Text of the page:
As you drive into the market town of Willenhall in central England, the words “Willenhall is wonderful” are emblazoned in large letters across the wall of a supermarket.
Locals laugh ruefully at the sight, for they remember fondly what once stood there before the store – a renowned Yale lockworks factory.
“If you’ve got to put that on the wall, Willenhall isn’t wonderful – you don’t have to convince yourself,” Roger Wilcox, a local resident, said with a chuckle.
This small town lies around 15 miles northwest of Birmingham in England’s “Black Country,” an area that some say was named after the smoke created by the explosion of factories, mines and mills here during the Industrial Revolution.
It then sat at the heart of the country’s lock-making industry, which required skills that were passed down through generations and employed thousands of people.
But it no longer exists. British lock-making declined in the late 1980s when it became cheaper to import from abroad, and many businesses closed.
The decline hit families hard in the region, rendering the many skills locals had redundant overnight, and stalling Willenhall’s growth.
“Almost every day you’d see a piece of machinery on a flatbed lorry leaving the town and you’d think, ‘that’s been sold to India, that’s been sold to China’ and of course the jobs are going as well,” Wilcox said.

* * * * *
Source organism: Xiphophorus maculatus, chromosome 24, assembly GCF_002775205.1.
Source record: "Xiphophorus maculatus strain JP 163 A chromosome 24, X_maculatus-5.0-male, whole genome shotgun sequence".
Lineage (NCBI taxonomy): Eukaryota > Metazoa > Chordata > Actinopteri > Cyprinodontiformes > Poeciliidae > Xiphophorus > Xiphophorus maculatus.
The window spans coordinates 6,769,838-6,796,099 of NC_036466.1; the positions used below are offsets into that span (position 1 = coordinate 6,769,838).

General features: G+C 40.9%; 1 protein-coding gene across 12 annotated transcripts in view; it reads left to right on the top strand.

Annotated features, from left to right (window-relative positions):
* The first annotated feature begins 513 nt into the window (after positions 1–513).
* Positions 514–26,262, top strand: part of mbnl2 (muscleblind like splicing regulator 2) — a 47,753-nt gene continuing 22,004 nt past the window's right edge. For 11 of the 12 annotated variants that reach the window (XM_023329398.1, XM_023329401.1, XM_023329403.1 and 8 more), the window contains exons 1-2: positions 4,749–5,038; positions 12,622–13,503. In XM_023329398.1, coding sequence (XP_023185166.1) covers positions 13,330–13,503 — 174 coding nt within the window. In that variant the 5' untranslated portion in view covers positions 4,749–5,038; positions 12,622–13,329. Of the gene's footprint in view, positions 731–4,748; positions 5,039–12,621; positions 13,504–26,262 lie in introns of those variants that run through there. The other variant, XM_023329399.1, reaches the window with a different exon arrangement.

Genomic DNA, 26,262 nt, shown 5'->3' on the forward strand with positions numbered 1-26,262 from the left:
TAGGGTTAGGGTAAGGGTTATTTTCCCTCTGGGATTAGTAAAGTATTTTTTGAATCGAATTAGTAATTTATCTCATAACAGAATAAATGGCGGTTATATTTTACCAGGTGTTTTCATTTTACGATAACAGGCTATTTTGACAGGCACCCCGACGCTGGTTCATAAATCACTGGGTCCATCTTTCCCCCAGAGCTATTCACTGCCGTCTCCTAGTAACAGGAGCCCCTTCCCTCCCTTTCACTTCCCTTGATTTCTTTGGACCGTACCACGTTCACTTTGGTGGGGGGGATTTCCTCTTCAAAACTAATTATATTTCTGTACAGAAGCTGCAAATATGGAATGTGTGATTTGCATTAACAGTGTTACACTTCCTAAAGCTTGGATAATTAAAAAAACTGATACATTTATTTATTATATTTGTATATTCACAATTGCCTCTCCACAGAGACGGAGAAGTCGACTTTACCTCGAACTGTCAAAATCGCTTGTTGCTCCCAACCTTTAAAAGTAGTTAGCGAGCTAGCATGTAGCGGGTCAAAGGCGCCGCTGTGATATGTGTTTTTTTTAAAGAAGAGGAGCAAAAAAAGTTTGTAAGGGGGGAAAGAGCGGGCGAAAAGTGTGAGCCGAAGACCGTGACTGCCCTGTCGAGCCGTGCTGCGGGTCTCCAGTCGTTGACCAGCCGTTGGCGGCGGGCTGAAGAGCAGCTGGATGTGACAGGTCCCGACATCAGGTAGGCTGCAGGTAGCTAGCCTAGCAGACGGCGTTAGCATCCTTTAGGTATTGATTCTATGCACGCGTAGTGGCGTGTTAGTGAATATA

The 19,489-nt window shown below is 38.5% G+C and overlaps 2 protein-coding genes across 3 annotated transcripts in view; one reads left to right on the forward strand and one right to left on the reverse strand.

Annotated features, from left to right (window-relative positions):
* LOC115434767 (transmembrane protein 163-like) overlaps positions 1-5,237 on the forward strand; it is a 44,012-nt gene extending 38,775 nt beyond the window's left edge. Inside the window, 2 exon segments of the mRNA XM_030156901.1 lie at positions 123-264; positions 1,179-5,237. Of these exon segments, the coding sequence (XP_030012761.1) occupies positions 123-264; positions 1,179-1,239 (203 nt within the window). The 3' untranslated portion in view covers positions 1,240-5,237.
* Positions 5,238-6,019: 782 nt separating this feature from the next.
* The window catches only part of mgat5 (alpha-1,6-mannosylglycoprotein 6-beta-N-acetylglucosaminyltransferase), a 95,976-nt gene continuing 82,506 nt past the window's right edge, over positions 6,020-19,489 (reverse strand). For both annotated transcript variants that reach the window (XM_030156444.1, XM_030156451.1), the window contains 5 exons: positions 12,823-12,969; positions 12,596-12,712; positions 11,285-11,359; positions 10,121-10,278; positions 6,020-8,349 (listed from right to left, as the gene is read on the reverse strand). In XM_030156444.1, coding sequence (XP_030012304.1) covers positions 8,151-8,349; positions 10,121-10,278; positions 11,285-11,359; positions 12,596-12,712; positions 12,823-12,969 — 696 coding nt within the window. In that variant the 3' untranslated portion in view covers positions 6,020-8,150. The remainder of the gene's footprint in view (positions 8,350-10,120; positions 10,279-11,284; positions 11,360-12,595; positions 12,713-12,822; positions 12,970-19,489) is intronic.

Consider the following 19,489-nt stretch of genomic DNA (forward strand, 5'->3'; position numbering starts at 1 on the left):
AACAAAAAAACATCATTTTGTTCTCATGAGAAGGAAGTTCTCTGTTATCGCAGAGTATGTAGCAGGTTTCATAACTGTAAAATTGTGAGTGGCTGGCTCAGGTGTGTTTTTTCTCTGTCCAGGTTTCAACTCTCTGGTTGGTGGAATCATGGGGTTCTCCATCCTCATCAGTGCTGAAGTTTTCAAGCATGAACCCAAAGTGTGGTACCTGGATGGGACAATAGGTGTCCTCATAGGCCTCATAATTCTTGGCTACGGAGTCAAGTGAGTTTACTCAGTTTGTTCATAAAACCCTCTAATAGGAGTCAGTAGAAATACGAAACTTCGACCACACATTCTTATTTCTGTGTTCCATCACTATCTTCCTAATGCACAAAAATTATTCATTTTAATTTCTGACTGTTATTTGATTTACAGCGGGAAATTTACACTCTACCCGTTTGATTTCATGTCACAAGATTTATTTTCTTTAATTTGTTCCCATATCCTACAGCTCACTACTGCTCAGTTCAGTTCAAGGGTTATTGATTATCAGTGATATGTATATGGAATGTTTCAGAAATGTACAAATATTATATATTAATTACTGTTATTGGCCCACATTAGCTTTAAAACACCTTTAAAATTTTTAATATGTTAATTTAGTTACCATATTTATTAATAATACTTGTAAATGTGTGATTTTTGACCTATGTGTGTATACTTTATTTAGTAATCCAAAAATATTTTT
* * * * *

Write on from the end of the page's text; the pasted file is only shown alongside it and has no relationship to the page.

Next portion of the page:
Willenhall, situated in the Metropolitan Borough of Walsall, is now among the most deprived areas in England, with poorer health and higher rates of unemployment than other areas of the country. The area also voted by 67.9% to leave the European Union in the UK’S 2016 referendum.
Walsall North, Willenhall’s constituency, also contributed the fewest signatures of any constituency to the Revoke Article 50 petition in March 2019, calling for the UK to remain in the EU.
This petition was so popular it repeatedly crashed the UK Parliament website and made headlines for attracting more than 6 million signatures.
Only 1,900 residents from Walsall North signed the petition while the southwestern city of Bristol – which voted 61.7% to remain in the EU – sat at the opposite end of the scale. More than 37,000 people from the Bristol West constituency demanded Brexit be canceled.
The attempt failed, but these signatures – or lack thereof – tell the story of a divide between two Englands that existed long before the Brexit vote but surfaced in its aftermath.
Brexit ‘crystallized’ England’s divide
Many people now see themselves either as as Leavers or Remainers, and it’s this “Brexit identity” that has cemented age-old splits throughout UK society – by class, age, values and geography.
Will Jennings, a professor of political science and public policy at the University of Southampton, said these divides are more important than ever. Partly that’s because London still dominates the UK, but also post-industrial towns – many of them in the Midlands and north – have found it difficult to adapt after long-term economic and demographic decline.
“The major difference that we see between core cities and smaller towns is the great divergence between the age of population,” said Jennings, who has spent five years studying how Britain’s core economic model favors its cities over its towns.